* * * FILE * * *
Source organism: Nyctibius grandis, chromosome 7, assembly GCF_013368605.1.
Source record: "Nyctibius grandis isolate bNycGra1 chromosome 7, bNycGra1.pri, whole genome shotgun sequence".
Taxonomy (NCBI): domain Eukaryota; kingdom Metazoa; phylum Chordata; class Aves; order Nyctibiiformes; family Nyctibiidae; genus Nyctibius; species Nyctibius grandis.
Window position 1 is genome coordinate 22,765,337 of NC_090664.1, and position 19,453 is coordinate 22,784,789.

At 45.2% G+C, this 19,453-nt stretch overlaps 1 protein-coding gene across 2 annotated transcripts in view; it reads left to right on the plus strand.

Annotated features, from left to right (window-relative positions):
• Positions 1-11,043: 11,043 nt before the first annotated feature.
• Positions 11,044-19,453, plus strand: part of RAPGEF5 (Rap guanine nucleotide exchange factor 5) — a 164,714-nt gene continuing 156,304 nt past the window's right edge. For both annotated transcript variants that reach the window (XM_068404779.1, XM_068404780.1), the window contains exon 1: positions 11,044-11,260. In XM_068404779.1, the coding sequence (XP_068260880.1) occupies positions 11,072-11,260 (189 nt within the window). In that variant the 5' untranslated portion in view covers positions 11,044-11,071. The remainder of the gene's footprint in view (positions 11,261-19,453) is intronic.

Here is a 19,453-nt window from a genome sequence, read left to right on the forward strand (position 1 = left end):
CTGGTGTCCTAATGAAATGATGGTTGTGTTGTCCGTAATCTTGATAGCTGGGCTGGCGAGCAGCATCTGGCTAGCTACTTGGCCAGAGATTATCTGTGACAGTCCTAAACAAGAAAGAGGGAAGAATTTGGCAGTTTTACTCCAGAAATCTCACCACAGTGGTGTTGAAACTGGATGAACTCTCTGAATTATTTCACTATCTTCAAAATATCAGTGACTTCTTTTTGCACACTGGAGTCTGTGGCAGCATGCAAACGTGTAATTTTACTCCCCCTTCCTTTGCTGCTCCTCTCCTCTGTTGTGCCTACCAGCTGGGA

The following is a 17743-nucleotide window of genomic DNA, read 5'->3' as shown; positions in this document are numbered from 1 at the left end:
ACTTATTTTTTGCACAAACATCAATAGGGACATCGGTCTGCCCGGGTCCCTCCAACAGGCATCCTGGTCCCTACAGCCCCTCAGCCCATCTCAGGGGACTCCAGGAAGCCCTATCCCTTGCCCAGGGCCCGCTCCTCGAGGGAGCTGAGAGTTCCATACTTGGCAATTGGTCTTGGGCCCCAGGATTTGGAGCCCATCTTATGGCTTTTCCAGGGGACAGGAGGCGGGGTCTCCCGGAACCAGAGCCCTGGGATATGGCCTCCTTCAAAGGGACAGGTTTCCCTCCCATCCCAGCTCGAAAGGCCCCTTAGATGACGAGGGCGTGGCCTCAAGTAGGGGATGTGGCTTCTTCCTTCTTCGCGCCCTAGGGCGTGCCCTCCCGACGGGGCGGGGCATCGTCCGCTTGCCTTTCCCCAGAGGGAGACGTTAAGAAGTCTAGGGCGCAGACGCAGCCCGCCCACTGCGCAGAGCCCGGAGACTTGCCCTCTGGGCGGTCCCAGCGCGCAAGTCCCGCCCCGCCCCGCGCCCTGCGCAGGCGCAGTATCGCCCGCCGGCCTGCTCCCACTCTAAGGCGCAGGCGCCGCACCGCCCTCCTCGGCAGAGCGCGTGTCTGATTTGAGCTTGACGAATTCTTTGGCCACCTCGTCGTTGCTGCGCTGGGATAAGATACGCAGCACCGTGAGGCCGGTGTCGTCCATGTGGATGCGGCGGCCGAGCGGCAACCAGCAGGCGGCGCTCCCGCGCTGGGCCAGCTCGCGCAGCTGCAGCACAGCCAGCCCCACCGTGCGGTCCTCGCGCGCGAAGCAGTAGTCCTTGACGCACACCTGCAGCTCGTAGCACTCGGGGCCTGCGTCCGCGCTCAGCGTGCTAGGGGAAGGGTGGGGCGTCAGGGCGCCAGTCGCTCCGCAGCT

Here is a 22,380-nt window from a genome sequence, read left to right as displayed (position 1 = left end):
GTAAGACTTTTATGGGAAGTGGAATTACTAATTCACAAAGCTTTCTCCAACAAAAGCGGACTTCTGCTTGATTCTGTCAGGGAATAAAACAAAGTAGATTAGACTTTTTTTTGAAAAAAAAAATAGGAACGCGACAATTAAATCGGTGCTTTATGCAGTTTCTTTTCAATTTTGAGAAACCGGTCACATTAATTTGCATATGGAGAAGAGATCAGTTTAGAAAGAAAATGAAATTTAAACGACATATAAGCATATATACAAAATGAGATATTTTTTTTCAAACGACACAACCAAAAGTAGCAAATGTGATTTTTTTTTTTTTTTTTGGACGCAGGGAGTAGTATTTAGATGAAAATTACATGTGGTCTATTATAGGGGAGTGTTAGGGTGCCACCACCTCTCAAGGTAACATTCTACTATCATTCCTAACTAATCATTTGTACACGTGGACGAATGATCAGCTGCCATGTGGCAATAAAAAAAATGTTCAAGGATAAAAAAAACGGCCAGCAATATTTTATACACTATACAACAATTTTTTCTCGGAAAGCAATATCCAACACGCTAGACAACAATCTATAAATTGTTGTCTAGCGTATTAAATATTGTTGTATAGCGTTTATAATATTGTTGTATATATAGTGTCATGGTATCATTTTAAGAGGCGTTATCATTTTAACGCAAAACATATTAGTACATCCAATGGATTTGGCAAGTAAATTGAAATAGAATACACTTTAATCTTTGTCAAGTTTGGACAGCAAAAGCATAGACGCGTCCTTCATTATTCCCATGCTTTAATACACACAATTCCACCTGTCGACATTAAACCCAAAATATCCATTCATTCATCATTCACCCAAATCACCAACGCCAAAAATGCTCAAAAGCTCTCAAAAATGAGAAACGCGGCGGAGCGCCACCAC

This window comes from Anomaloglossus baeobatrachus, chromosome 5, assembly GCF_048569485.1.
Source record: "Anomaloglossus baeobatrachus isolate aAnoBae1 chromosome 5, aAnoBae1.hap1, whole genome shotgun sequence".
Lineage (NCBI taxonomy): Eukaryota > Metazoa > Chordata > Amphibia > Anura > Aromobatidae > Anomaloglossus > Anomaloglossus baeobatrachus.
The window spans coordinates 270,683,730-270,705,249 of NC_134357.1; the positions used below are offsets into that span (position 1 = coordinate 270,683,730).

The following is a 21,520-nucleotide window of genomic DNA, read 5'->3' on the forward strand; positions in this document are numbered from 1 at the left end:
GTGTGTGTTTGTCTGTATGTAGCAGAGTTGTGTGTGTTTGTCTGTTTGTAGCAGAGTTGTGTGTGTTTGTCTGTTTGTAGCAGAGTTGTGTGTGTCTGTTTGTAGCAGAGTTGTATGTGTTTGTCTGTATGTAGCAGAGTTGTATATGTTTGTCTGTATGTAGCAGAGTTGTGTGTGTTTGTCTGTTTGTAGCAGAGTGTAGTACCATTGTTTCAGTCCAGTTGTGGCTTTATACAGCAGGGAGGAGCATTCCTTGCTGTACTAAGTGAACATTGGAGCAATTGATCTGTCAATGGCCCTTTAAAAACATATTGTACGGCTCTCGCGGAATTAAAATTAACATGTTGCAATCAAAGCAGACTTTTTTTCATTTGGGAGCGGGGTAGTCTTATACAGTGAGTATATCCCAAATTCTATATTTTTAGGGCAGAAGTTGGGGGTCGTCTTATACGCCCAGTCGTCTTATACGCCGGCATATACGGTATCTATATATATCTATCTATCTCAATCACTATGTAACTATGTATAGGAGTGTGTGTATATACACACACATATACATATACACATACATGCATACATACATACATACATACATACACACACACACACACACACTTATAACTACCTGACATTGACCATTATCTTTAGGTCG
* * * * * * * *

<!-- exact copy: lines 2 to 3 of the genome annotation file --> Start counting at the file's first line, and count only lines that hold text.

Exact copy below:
Source record: "Nyctibius grandis isolate bNycGra1 chromosome 7, bNycGra1.pri, whole genome shotgun sequence".
Taxonomy (NCBI): domain Eukaryota; kingdom Metazoa; phylum Chordata; class Aves; order Nyctibiiformes; family Nyctibiidae; genus Nyctibius; species Nyctibius grandis.